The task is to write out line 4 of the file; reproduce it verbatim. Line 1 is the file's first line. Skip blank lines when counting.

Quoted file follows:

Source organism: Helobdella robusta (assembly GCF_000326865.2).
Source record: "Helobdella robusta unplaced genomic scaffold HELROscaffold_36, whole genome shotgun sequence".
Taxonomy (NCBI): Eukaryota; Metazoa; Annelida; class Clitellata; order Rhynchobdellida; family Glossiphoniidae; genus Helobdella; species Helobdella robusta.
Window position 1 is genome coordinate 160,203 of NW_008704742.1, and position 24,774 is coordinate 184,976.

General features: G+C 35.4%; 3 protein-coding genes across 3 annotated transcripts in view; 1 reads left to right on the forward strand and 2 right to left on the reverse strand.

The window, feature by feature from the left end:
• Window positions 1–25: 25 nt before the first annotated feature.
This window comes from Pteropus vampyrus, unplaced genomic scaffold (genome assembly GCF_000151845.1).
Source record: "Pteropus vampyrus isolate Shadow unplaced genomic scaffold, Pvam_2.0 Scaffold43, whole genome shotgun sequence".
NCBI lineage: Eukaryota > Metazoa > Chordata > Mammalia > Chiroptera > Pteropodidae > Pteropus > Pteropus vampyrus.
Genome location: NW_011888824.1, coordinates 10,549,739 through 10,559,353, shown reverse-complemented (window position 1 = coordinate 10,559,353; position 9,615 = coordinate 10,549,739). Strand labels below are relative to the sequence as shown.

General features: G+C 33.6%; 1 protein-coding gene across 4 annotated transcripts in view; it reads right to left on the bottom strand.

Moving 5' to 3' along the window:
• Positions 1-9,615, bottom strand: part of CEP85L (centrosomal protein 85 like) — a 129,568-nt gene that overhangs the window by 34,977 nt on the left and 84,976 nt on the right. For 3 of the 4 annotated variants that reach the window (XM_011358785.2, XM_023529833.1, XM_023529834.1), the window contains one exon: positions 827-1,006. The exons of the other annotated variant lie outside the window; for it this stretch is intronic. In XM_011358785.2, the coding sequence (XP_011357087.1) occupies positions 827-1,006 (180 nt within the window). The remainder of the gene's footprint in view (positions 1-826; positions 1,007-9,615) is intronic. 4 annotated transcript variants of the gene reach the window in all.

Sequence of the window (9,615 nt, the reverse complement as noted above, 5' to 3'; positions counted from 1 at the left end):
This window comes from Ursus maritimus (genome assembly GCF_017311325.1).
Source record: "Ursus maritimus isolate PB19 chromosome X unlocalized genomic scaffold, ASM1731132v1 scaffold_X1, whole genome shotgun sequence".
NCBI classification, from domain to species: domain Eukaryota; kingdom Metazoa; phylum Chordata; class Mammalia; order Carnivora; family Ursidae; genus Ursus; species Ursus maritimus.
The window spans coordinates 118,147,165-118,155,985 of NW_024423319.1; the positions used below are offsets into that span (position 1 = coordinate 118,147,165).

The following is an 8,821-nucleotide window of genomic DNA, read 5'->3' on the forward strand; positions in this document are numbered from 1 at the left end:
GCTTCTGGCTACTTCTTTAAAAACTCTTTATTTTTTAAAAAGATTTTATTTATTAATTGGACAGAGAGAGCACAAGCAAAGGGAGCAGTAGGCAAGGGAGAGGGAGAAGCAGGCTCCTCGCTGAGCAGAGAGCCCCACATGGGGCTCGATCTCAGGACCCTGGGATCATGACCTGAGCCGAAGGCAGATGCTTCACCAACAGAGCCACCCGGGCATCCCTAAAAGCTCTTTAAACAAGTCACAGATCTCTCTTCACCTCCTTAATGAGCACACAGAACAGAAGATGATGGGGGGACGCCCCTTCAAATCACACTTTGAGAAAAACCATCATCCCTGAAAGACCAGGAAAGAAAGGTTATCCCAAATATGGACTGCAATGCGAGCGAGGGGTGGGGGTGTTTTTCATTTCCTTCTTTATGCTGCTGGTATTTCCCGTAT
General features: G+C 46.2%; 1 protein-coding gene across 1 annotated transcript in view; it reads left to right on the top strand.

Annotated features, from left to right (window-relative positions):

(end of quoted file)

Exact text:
Window position 1 is genome coordinate 160,203 of NW_008704742.1, and position 24,774 is coordinate 184,976.